Malaria Research Wins UVA Biologist a Coveted NSF CAREER Award
As we struggle to come to terms with the fact that more than half a million lives have been lost to COVID-19 in the United States, it can be easy to forget that nearly as many people – mostly children under the age of five – die from malaria every single year.
Unlike the coronavirus, malaria is caused by a single-celled, mosquito-borne parasite, but like a virus, it can adapt to survive a variety of challenges that could wipe it out completely. Jennifer Güler, an assistant biology professor in UVA’s College and Graduate School of Arts & Sciences, studies how the malaria parasite responds to changes in its environment that are hostile to its survival.
In recognition of that work, Güler recently won the National Science Foundation’s CAREER Award, one of the most sought-after honors for early-career faculty members whose work in both the lab and the classroom shows exceptional promise, and one that will provide an important source of funding for further research.
“Ultimately, what we learn could help us find a better way to treat this disease,” Güler said.
Over the course of its life cycle, the malaria parasite must be able to adapt to the conditions that allow it to survive in the body of a mosquito, in the liver of an infected host, or in a host’s bloodstream before it infects another mosquito. Evolution has also equipped it with the capacity to develop a resistance to the drugs that researchers develop to defeat it. During a collaboration with Jason Papin, a professor of biomedical engineering in UVA’s School of Engineering and Applied Science, Güler and her team used computational modeling to learn more about how the malaria parasite survives when faced with these drugs. As a result of that partnership, Güler now uses laboratory studies with parasites that are grown outside of the human body to gather more details on malaria’s pathways to survival. The combination of modeling and laboratory experiments gives her a powerful approach to understanding the complexities of cellular behavior.
Another challenge researchers face is that the malaria protozoan has both unique cell structures and a unique genome that allow it to respond to stress very differently from other living organisms.
“We don’t really understand how they do this, and that’s what we want to study, and ultimately, if we can learn how they adapt to stress, maybe we can learn how to keep them from adapting,” Güler said.
But the capacity for the malaria parasite to adapt genetically over generations is only part of the story. Güler is also examining how they change their metabolism in real time to respond immediately to changes in their environment, much like we might adopt behavioral methods like wearing masks and social distancing to survive a pandemic.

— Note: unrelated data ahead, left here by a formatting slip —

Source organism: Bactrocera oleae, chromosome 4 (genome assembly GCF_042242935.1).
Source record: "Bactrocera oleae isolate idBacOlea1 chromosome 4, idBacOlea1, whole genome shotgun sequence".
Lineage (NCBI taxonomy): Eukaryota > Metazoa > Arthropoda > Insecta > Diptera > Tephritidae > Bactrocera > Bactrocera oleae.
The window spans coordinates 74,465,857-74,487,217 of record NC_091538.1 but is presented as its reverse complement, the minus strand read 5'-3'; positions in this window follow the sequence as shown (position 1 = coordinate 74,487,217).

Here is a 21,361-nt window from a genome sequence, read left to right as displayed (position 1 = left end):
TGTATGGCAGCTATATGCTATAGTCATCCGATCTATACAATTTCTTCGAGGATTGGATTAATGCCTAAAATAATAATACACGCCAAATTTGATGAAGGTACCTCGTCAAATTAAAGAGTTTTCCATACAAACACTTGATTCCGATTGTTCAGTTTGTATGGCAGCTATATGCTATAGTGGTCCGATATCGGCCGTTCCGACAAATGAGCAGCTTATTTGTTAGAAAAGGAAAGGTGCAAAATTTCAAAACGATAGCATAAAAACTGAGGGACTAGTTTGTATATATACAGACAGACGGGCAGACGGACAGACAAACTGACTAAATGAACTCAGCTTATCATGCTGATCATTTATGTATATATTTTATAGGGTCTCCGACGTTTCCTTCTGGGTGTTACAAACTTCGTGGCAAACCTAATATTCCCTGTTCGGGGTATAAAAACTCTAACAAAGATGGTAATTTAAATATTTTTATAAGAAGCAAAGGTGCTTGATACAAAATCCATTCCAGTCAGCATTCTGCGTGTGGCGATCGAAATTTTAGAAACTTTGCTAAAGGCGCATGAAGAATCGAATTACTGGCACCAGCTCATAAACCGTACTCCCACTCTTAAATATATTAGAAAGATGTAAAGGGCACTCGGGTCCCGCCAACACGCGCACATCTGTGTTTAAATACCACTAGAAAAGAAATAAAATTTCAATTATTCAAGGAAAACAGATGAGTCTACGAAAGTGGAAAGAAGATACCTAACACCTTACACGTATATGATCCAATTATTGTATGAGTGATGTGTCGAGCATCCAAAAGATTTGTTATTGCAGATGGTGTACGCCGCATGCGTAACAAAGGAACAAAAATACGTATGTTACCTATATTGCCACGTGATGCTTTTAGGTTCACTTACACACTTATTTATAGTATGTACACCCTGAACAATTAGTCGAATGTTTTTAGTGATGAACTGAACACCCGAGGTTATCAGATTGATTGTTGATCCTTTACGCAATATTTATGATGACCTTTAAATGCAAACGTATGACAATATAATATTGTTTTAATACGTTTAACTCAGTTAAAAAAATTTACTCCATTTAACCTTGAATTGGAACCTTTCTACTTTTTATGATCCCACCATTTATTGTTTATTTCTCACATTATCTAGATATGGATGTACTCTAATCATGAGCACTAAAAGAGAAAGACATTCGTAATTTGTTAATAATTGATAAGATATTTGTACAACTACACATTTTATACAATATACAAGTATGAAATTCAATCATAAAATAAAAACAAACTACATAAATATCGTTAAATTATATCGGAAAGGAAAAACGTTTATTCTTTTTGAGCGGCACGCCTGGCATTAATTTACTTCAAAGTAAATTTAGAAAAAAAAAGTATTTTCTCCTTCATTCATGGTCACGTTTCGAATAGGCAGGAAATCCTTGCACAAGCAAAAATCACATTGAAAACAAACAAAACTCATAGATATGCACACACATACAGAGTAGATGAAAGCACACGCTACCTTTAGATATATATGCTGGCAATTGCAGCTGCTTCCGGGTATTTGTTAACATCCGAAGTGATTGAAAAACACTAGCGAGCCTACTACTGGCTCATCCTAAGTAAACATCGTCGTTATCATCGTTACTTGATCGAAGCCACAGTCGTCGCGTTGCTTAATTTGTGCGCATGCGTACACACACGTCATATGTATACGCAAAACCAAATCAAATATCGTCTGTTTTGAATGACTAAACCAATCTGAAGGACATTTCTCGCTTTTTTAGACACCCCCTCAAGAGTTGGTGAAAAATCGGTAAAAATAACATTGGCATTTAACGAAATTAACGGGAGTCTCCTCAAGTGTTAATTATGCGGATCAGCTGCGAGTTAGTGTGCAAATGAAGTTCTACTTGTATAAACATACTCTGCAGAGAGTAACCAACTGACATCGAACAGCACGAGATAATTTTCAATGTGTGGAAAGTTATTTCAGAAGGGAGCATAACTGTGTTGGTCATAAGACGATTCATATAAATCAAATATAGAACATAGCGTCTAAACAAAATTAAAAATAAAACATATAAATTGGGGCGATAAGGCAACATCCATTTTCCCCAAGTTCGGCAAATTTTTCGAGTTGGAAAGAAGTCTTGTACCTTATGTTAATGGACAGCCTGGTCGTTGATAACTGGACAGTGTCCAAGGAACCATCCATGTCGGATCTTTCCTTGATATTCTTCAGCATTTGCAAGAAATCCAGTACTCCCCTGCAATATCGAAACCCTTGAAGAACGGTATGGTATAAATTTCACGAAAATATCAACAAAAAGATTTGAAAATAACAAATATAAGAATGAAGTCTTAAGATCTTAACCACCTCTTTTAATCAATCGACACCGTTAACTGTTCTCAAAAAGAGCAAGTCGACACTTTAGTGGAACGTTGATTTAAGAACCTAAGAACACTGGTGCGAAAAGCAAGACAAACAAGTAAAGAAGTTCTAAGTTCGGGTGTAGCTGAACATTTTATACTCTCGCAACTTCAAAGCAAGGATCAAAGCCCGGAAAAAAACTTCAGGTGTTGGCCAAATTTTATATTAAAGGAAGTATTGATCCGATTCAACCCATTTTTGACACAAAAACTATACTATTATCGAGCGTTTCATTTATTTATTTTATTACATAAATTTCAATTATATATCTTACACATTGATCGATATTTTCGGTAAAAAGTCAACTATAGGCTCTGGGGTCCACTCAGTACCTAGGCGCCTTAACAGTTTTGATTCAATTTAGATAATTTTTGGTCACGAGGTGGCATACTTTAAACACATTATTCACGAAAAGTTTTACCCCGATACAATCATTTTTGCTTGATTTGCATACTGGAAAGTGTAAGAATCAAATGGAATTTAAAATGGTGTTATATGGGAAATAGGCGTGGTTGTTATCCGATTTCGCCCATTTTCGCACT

“The CAREER will help us look, specifically, at how the parasites respond to stress. So, if they’re in one of these new environments and it’s stressful for them — maybe there’s a limiting nutrient or a drug present and it’s causing stress — what sort of programs are going on inside that cell, or inside that protozoan, that allow it to survive,” Güler said.
“Dr. Güler’s project is a beautiful integration of modeling and experiment to address an incredibly important biomedical challenge,” Papin said. “Her focus on understanding the metabolism of the malaria parasite with the use of cutting-edge experimental and computational modeling tools will have a significant impact in the field.”
The award brings with it research funds of more than $565,000 for the next five years. The funding also will help Güler advance her goals as an educator.
With the help of 3D visualization specialist Arin Bennet from the UVA Library’s Scholars’ Lab, Biology Laboratory Specialist Michelle Warthan and Assistant Professor of Media Studies Sean Duncan, Güler developed an internship program for undergraduates called “Infectious Disease in 3D” (or “ID in 3D”). The program uses virtual reality to give students a new way to explore the subject — an approach, Güler added, that is both more engaging and that leads to greater retention of course material than having students simply listen to a lecture.
“We’ve been able use VR modeling and animation tools to expedite the creation of content which seeks to depict and clarify various processes involved with communicable disease,” Bennet said. “Inside the headset, students ‘shrink down’ and come face-to-face with these microscopic events and are able to better understand their causation and effects. Having the ability to put on a headset and fully immerse students in a given subject is immensely powerful from a story-telling perspective and affords a clarity and pacing that traditional 2D textbook illustrations sometimes fail to provide. “
With the help of the funding provided by the CAREER Award, Güler plans to take the project a step further by bringing the concept of virtual-reality to K-12 students and teachers in the public school community.
“We’re going to try to understand what challenges there are to bringing virtual reality into the classrooms, and we’re going to do that by interacting with teachers to introduce them to some of the virtual reality tools that are out there,” Güler said about the program that will be called “VR-ED.” “And then we’re also going to bring in some of the students from the local schools to work on the program with UVA undergrads.”
“Local school systems are enthusiastically supportive of Jenny’s effort to engage their students and teachers with the program,” said Deborah Roach, chair of the College’s Department of Biology. “As it expands, this program has the potential to place UVA on the map as a leader in the creation of VR educational resources.”